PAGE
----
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When an Administrative Complaint is Filed Against Your Florida CPA License

February 7, 2022
Est read time: 3 minutes

When the Department of Business and Professional Regulation receives a complaint against your Florida CPA license it can be concerning and confusing because your livelihood and reputation are at stake. Just as important as getting to the bottom of the complaint is your response and the timing of your response. Whether you've received a complaint or an investigation letter these steps can help you navigate the process and save your CPA license.

Common Reasons Administrative Complaints Are Filed Against CPAs

A complainant might file a complaint against your CPA license for a variety of reasons aside from pricing and customer service issues. These may include licensing or not delivering on services promised. Consider these areas where a complaint might be filed against your professional license:

  • Failure to return client records on a timely basis
  • Failure to exercise due professional care 
  • Concerns over a past criminal conviction
  • Practicing with an expired or without a valid license
  • Continuing to practice after receiving disciplinary actions from another state
  • Failure to complete continuous education courses or credits
  • Fraudulent, deceptive, or misleading advertising

Get more resources from the CPA Practice Advisor on how firms should handle customer service complaints.

What Happens When the DBPR Receives a Complaint?

In the State of Florida, if you are a Certified Public Accountant and the Department of Business and Professional Regulation (DBPR) receives a complaint against your license, it will open an investigation to gather information.

An Investigator is Assigned. Once a complaint is received, DBPR will assign an investigator who will gather additional information from the complainant and the CPA.

You'll be Contacted. The investigator will reach out to you to notify you of the pending complaint and give you an opportunity to respond within 20 days with any information to challenge the complaint. This is your only opportunity to provide information to the investigator before the file is completed and forwarded to the probable cause panel. Therefore, carefully articulating your response can be crucial to whether or not an administrative complaint is ultimately filed. While the facts and circumstances unique to each case will decide whether a response to an investigative letter is warranted, attention to detail is important because this information cannot be changed later should an administrative complaint be filed.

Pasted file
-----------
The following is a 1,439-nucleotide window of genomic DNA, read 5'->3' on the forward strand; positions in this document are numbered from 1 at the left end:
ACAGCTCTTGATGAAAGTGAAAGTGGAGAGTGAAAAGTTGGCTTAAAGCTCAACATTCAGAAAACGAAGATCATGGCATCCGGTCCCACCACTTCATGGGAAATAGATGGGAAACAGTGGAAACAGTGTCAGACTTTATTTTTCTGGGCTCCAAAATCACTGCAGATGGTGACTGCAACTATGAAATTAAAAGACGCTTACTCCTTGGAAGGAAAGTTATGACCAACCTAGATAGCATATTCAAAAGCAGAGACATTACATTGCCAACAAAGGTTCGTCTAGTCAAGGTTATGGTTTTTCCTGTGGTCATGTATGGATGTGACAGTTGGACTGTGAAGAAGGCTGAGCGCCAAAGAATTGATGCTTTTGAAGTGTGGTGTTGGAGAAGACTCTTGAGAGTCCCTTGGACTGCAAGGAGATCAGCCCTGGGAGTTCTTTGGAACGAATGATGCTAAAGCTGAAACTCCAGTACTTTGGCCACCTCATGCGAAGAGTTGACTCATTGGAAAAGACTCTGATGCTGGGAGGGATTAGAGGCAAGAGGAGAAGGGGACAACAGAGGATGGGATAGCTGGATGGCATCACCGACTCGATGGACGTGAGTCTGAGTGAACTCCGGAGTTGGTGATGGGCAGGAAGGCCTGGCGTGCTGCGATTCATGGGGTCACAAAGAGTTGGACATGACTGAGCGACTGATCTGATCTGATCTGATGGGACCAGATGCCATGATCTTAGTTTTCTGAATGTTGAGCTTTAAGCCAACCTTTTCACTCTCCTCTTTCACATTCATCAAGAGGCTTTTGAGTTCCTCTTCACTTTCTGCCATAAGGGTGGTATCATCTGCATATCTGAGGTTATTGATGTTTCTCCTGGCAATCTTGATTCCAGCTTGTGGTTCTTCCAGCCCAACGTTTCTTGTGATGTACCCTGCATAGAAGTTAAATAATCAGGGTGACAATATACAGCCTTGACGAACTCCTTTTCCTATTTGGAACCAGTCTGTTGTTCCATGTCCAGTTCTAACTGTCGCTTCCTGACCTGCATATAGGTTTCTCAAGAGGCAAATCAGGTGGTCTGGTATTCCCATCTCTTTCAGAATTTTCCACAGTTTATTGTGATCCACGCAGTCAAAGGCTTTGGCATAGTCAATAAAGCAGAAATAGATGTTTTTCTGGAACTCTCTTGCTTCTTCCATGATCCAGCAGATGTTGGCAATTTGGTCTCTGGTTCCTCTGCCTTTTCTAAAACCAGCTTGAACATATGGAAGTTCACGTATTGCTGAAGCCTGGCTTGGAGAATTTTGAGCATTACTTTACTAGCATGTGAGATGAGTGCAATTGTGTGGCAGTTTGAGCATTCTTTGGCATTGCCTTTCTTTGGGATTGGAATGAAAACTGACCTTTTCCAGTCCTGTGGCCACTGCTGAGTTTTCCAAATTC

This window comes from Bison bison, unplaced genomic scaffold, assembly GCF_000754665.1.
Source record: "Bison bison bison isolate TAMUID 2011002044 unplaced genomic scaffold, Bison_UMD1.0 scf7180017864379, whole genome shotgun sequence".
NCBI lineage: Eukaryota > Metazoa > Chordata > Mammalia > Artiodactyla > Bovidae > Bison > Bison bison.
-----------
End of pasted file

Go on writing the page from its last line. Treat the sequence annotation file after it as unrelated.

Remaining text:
Probable Cause Panel Hearing. Before an administrative complaint is filed, the case must be heard by a probable cause panel. This panel is composed of a subset of members of the Board of Accountancy.

Panel Review for Probable Cause. The panel has the responsibility of reviewing the complaint and any information provided by the CPA and determining whether probable cause exists that a violation occurred.

  • If the panel does not find probable cause for a violation, the file remains confidential and is not public record.
  • However, if the panel finds probable cause, the file will become public record 10 days after the finding.

Administrative Complaint. Following a finding of probable cause, you will receive an administrative complaint and election of rights form, which you must file within 21 days.

Dig Deeper: What is an administrative complaint?

If you have received an investigative letter or administrative complaint from DBPR and the Board of Accountancy, time is of the essence.

Call the law offices of Howell, Buchan & Strong at (850) 877-7776 now to arrange a free, no-obligation consultation with Thomas Buchan, Esq. Our experienced administrative lawyers want to protect your license and livelihood.

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